But Jones' Megalodon showed later that he had set the oxygen levels correctly for his depth 1.3 bars of pressure which should have caused the system to add oxygen at a correct rate.
Still, for some reason, nearly 200 feet down, Jones became so concerned about the gases in his rebreather that he decided on a radical action to bail out of his loop.
Hartley, after seeing Jones with his fish, was away from him again for several minutes. And it was during that time that something went so wrong that Jones became convinced he had to seal his rebreather mouthpiece and cut himself off from its recycling gases.
Why did Jones reject his own equipment? That's what the experts have struggled to understand as they examined his gear.
Bozanic says that one thing in particular about Jones' Megalodon puzzles him: Although the equipment was in working order, the unit's diluent had been shut down.
In other words, one of the two sources of oxygen on Jones' back wasn't available to him. By itself, that isn't fatal or even unusual. Sometimes, divers suppress their diluent to help maintain buoyancy control. But Bozanic wonders if there's a chance Jones' didn't know his diluent was shut off. And when his system began to give him trouble, he didn't realize that by opening the diluent, he might have restored his loop gases to safe levels.
Another clue appears, at first glance, to be more ominous but may be only an artifact: Jones' other source of oxygen, the canister that carried pure oxygen, was empty when Bozanic inspected it. He says that seems strange, since Jones' dive lasted only 27 minutes, implying that he had begun his dive with almost no oxygen in that tank. Another explanation is that Jones had plenty of oxygen during his dive, but in the three weeks that transpired between the accident and Bozanic's inspection, the tank had slowly leaked away its gas.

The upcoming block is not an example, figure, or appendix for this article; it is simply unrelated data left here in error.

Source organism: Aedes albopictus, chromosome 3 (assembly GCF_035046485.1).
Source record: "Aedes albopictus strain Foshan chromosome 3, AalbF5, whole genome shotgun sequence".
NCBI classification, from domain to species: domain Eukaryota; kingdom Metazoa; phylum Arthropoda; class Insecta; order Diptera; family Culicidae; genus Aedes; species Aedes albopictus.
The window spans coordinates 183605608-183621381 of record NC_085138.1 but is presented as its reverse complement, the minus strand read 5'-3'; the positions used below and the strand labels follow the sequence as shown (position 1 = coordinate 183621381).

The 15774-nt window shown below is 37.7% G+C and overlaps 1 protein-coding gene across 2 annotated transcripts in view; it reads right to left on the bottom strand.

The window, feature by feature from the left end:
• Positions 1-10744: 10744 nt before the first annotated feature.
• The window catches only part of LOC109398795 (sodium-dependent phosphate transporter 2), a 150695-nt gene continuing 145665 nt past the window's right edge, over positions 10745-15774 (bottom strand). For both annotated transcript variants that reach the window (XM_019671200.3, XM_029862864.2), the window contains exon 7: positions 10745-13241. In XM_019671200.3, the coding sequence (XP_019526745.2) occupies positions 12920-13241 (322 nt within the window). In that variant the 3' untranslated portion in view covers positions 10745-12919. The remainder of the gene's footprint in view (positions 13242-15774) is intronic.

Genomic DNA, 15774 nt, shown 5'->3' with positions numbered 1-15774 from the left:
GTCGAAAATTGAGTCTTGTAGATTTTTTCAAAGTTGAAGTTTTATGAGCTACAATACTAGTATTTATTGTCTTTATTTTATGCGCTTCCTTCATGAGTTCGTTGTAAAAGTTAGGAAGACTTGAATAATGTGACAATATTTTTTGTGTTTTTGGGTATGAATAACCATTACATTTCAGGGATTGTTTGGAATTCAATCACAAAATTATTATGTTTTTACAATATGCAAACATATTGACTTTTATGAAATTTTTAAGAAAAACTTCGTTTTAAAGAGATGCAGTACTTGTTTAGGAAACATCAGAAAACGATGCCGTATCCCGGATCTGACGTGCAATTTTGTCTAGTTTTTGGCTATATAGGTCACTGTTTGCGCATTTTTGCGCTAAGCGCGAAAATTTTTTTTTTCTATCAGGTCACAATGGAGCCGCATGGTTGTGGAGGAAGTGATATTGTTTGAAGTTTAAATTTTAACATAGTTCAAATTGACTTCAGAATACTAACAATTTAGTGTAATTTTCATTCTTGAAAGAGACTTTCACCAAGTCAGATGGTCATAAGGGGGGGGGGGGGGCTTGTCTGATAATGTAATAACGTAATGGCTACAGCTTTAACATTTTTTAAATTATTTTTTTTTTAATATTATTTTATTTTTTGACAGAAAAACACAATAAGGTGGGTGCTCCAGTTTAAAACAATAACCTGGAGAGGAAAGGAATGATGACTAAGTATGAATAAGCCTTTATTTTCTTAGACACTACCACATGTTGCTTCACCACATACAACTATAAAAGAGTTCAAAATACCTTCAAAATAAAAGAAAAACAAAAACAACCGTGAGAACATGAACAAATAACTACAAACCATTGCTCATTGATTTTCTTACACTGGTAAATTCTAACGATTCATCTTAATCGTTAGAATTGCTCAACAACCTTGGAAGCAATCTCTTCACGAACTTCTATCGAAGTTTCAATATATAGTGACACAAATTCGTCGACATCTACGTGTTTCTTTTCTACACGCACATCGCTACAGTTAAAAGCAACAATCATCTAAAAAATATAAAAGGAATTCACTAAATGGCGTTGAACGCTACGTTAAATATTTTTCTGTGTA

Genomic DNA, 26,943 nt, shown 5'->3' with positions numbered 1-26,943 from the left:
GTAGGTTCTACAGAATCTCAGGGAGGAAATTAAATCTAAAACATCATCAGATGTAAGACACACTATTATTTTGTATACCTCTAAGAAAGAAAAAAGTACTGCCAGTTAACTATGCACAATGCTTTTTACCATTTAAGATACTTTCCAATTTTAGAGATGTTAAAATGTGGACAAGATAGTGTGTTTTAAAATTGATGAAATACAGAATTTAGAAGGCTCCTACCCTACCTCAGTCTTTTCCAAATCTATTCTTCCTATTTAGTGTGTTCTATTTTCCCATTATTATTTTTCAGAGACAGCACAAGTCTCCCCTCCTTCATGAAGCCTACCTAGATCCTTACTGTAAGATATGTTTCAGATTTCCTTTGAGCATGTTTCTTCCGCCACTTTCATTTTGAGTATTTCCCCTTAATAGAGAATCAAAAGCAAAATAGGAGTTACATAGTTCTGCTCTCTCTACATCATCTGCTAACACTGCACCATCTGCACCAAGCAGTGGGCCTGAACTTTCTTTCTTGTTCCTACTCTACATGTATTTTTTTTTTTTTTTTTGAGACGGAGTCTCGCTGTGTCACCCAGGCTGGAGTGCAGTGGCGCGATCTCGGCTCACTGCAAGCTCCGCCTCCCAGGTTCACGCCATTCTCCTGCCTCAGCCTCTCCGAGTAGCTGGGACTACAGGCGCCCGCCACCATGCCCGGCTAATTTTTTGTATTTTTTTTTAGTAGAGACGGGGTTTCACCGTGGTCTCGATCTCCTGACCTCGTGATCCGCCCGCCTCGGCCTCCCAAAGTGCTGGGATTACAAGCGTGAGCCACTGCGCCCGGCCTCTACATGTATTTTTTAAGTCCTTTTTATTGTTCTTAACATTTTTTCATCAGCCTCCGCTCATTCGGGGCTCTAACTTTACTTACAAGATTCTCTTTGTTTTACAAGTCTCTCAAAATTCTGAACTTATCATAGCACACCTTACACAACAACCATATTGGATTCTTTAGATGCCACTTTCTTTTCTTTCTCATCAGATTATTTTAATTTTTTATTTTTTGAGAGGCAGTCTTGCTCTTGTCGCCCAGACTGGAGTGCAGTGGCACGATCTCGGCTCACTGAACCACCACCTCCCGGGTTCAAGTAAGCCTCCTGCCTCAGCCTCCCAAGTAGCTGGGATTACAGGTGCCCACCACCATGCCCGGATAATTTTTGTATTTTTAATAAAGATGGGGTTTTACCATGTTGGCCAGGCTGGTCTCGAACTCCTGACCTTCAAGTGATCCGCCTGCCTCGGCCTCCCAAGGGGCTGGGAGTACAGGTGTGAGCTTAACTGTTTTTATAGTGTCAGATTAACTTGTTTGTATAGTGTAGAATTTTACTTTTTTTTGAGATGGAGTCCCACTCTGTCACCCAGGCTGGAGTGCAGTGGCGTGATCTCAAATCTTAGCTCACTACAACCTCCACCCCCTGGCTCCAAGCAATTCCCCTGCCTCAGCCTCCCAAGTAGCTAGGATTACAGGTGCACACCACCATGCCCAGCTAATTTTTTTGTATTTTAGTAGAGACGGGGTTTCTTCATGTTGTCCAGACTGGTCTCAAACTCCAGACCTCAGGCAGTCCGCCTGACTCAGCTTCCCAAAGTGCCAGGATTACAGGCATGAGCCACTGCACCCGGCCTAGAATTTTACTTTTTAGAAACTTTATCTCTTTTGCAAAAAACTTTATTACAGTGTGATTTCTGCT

More convincing evidence for what actually happened is a residue found in Jones' oxygen sensor pod, which tests the quality of gases in his loop. Bozanic found a powder caked on the interior surfaces that could have been soda lime, residual cleaning solution, or even salt. The powder was swabbed and stored at the medical examiner's office but hasn't been tested.
Heinerth reported that the powder may have produced a taste in Jones' mouth or could have irritated his breathing to the point of making him cough. Although an autopsy didn't find irritation in Jones' lungs, he may have believed he was about to get a "caustic cocktail," the common diver's term for the chemical burns in the mouth and lungs that occur when water gets into the loop and soda lime leaks out of its canister.
It's a terrifying prospect, and if the taste in his system caused Jones to believe it was about to happen, he may have decided to bail out before a caustic cocktail burned him.
And when he did, it was time to go to the backup systems. In parachuting terms, Zak's primary had failed, and with the ground rapidly approaching, he needed to pull the emergency chute.
Only Zak Jones, the careful professional, had no emergency backup.
Bozanic can see how it would happen. He says that in more than 1,200 rebreather dives, only two or three times has he needed his emergency backup, known as bailout bottles. That may explain how even the most experienced diver could, over time, become complacent about them.
In theory, the way a diver like Jones assures that he's got backup is to bring a couple of small bottles with breathable gases for different levels on his dive. If he gets into trouble near the surface, he has a bottle with the appropriate oxygen levels for that depth. And if he gets into trouble farther down, he has another bottle with gases for the deeper water.
Each bailout bottle comes with its own regulator a device, including a mouthpiece, that allows divers to suck out the bottle's contents only as it is needed, then expel an exhalation as bubbles.